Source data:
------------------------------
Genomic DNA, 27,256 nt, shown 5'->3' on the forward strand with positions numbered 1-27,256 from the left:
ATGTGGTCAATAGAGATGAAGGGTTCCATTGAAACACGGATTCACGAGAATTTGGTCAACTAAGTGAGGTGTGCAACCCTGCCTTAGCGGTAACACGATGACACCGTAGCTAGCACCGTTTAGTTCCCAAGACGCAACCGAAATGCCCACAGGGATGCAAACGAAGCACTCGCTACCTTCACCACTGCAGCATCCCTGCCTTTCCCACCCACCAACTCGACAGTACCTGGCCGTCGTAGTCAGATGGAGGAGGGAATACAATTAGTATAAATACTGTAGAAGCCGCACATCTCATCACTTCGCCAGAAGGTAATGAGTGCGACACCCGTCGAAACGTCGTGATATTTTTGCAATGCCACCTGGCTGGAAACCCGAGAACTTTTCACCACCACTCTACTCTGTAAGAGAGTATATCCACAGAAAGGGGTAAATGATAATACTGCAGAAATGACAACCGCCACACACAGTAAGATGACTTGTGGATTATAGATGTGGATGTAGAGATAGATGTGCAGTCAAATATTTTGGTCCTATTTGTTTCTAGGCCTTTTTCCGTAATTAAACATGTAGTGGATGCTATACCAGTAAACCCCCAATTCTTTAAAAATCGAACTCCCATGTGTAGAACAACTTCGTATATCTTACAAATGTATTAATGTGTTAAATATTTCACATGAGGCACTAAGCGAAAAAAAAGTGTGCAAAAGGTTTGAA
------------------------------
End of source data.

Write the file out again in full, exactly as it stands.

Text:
Genomic DNA, 27,256 nt, shown 5'->3' on the forward strand with positions numbered 1-27,256 from the left:
ATGTGGTCAATAGAGATGAAGGGTTCCATTGAAACACGGATTCACGAGAATTTGGTCAACTAAGTGAGGTGTGCAACCCTGCCTTAGCGGTAACACGATGACACCGTAGCTAGCACCGTTTAGTTCCCAAGACGCAACCGAAATGCCCACAGGGATGCAAACGAAGCACTCGCTACCTTCACCACTGCAGCATCCCTGCCTTTCCCACCCACCAACTCGACAGTACCTGGCCGTCGTAGTCAGATGGAGGAGGGAATACAATTAGTATAAATACTGTAGAAGCCGCACATCTCATCACTTCGCCAGAAGGTAATGAGTGCGACACCCGTCGAAACGTCGTGATATTTTTGCAATGCCACCTGGCTGGAAACCCGAGAACTTTTCACCACCACTCTACTCTGTAAGAGAGTATATCCACAGAAAGGGGTAAATGATAATACTGCAGAAATGACAACCGCCACACACAGTAAGATGACTTGTGGATTATAGATGTGGATGTAGAGATAGATGTGCAGTCAAATATTTTGGTCCTATTTGTTTCTAGGCCTTTTTCCGTAATTAAACATGTAGTGGATGCTATACCAGTAAACCCCCAATTCTTTAAAAATCGAACTCCCATGTGTAGAACAACTTCGTATATCTTACAAATGTATTAATGTGTTAAATATTTCACATGAGGCACTAAGCGAAAAAAAAGTGTGCAAAAGGTTTGAA